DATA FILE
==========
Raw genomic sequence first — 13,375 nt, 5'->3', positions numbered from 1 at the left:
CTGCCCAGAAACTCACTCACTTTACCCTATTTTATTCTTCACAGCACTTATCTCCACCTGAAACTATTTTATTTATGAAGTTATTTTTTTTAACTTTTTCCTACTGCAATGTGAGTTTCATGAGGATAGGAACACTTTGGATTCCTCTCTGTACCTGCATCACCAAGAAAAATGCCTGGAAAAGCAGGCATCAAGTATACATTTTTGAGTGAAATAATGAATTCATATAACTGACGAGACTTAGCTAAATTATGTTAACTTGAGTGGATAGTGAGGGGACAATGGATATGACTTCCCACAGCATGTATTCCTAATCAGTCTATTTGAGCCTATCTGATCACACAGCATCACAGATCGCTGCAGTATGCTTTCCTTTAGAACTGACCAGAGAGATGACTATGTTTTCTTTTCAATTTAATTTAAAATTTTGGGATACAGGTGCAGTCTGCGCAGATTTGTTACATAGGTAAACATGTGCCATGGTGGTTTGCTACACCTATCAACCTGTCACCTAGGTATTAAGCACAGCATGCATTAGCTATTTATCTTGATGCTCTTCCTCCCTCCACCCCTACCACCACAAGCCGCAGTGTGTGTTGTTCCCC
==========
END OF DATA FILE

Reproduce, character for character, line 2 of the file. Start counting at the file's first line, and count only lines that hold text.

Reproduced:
CTGCCCAGAAACTCACTCACTTTACCCTATTTTATTCTTCACAGCACTTATCTCCACCTGAAACTATTTTATTTATGAAGTTATTTTTTTTAACTTTTTCCTACTGCAATGTGAGTTTCATGAGGATAGGAACACTTTGGATTCCTCTCTGTACCTGCATCACCAAGAAAAATGCCTGGAAAAGCAGGCATCAAGTATACATTTTTGAGTGAAATAATGAATTCATATAACTGACGAGACTTAGCTAAATTATGTTAACTTGAGTGGATAGTGAGGGGACAATGGATATGACTTCCCACAGCATGTATTCCTAATCAGTCTATTTGAGCCTATCTGATCACACAGCATCACAGATCGCTGCAGTATGCTTTCCTTTAGAACTGACCAGAGAGATGACTATGTTTTCTTTTCAATTTAATTTAAAATTTTGGGATACAGGTGCAGTCTGCGCAGATTTGTTACATAGGTAAACATGTGCCATGGTGGTTTGCTACACCTATCAACCTGTCACCTAGGTATTAAGCACAGCATGCATTAGCTATTTATCTTGATGCTCTTCCTCCCTCCACCCCTACCACCACAAGCCGCAGTGTGTGTTGTTCCCC